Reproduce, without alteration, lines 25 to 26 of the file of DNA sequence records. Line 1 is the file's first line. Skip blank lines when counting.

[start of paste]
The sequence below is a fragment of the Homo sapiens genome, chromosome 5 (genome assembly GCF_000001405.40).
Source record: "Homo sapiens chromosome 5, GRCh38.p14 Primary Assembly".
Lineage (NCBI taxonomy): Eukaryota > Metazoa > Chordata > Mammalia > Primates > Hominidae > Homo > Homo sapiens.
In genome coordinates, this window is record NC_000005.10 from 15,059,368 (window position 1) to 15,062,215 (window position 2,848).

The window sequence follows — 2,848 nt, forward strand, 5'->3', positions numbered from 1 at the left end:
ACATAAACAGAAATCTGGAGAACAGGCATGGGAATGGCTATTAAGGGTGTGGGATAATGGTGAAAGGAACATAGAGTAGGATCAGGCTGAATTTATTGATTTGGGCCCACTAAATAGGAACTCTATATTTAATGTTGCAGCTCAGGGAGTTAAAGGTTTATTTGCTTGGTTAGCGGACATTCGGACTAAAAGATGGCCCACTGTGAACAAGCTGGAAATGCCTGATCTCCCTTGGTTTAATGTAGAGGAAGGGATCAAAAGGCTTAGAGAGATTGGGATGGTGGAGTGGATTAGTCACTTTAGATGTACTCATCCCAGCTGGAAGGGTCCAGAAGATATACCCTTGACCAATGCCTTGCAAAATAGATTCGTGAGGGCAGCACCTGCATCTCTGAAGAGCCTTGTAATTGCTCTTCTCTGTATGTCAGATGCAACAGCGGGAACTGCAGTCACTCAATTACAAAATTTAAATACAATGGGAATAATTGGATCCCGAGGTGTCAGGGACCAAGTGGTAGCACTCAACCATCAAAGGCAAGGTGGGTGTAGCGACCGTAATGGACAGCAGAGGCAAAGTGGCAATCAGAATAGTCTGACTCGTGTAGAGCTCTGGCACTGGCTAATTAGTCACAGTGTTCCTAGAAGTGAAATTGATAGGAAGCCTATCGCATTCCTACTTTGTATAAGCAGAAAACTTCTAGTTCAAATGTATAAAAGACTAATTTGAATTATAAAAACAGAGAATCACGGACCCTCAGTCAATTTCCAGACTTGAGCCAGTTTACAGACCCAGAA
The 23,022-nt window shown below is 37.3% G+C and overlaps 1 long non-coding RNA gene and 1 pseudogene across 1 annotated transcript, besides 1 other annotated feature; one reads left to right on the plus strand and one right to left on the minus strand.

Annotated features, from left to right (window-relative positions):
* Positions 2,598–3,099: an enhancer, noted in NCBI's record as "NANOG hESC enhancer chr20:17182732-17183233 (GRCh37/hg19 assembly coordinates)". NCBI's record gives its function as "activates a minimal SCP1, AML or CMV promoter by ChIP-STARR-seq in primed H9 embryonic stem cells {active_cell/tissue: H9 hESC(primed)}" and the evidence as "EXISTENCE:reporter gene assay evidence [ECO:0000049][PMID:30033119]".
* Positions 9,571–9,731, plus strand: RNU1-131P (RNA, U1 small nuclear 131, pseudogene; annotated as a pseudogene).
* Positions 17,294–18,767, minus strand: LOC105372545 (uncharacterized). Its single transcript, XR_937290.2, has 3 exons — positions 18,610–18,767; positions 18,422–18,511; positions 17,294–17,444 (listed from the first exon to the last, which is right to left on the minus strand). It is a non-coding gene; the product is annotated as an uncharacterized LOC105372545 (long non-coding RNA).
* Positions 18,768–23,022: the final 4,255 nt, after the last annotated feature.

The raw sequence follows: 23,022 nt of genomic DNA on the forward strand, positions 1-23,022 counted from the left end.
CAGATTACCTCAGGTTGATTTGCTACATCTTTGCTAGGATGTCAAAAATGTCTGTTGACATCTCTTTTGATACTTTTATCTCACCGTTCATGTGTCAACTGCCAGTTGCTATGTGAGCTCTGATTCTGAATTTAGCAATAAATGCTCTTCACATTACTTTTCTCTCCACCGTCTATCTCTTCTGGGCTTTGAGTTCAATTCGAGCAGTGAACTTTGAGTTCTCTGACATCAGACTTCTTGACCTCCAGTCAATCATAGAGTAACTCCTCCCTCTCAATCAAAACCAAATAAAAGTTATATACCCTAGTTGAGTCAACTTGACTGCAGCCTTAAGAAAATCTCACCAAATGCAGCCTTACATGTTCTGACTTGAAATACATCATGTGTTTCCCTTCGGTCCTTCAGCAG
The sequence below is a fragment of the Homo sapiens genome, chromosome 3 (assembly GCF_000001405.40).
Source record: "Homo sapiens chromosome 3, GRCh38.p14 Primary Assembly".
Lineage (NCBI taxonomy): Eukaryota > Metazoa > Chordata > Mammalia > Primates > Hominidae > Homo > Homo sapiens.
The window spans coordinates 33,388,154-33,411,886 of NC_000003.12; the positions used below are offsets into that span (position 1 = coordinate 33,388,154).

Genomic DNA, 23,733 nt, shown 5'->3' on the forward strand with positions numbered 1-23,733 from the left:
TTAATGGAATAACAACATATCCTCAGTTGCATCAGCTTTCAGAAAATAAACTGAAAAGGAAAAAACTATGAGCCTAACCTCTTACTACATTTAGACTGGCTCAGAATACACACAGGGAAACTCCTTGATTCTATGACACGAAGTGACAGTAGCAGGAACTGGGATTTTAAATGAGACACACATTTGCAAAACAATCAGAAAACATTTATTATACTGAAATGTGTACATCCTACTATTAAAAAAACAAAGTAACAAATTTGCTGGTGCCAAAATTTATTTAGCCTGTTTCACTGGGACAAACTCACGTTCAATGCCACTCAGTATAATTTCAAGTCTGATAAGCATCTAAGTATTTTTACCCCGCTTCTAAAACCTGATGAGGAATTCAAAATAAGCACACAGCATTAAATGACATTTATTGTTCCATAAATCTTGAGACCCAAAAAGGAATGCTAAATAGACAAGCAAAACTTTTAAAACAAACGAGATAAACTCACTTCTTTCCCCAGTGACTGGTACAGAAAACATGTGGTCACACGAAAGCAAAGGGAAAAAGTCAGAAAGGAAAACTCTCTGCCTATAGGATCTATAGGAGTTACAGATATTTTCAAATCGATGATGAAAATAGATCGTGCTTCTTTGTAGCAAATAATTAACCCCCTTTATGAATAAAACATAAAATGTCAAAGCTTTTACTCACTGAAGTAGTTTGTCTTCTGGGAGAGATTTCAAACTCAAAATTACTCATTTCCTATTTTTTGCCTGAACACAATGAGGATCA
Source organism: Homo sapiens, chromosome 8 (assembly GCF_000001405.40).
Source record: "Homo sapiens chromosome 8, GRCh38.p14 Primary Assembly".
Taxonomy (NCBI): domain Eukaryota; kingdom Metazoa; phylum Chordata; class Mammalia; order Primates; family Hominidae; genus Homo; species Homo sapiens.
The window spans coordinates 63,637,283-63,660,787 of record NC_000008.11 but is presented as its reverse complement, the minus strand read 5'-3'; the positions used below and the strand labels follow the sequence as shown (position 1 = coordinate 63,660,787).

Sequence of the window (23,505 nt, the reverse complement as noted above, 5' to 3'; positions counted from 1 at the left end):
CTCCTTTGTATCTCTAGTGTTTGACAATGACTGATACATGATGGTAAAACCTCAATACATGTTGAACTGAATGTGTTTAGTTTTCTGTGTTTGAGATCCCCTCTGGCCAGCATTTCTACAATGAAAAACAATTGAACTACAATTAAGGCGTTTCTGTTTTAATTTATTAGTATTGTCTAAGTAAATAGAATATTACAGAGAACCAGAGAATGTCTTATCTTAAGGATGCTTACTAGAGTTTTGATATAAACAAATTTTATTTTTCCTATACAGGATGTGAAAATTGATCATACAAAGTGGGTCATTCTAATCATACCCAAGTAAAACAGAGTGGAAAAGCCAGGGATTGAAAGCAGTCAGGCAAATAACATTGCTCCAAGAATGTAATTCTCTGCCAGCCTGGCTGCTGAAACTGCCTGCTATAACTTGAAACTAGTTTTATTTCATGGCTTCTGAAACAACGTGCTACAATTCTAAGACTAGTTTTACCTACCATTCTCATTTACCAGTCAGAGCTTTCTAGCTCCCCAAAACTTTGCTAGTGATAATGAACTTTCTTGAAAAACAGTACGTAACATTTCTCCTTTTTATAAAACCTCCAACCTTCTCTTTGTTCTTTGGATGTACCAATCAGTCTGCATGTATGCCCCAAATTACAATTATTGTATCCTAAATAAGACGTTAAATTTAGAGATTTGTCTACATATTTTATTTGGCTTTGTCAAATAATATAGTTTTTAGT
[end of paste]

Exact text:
Sequence of the window (23,505 nt, the reverse complement as noted above, 5' to 3'; positions counted from 1 at the left end):
CTCCTTTGTATCTCTAGTGTTTGACAATGACTGATACATGATGGTAAAACCTCAATACATGTTGAACTGAATGTGTTTAGTTTTCTGTGTTTGAGATCCCCTCTGGCCAGCATTTCTACAATGAAAAACAATTGAACTACAATTAAGGCGTTTCTGTTTTAATTTATTAGTATTGTCTAAGTAAATAGAATATTACAGAGAACCAGAGAATGTCTTATCTTAAGGATGCTTACTAGAGTTTTGATATAAACAAATTTTATTTTTCCTATACAGGATGTGAAAATTGATCATACAAAGTGGGTCATTCTAATCATACCCAAGTAAAACAGAGTGGAAAAGCCAGGGATTGAAAGCAGTCAGGCAAATAACATTGCTCCAAGAATGTAATTCTCTGCCAGCCTGGCTGCTGAAACTGCCTGCTATAACTTGAAACTAGTTTTATTTCATGGCTTCTGAAACAACGTGCTACAATTCTAAGACTAGTTTTACCTACCATTCTCATTTACCAGTCAGAGCTTTCTAGCTCCCCAAAACTTTGCTAGTGATAATGAACTTTCTTGAAAAACAGTACGTAACATTTCTCCTTTTTATAAAACCTCCAACCTTCTCTTTGTTCTTTGGATGTACCAATCAGTCTGCATGTATGCCCCAAATTACAATTATTGTATCCTAAATAAGACGTTAAATTTAGAGATTTGTCTACATATTTTATTTGGCTTTGTCAAATAATATAGTTTTTAGT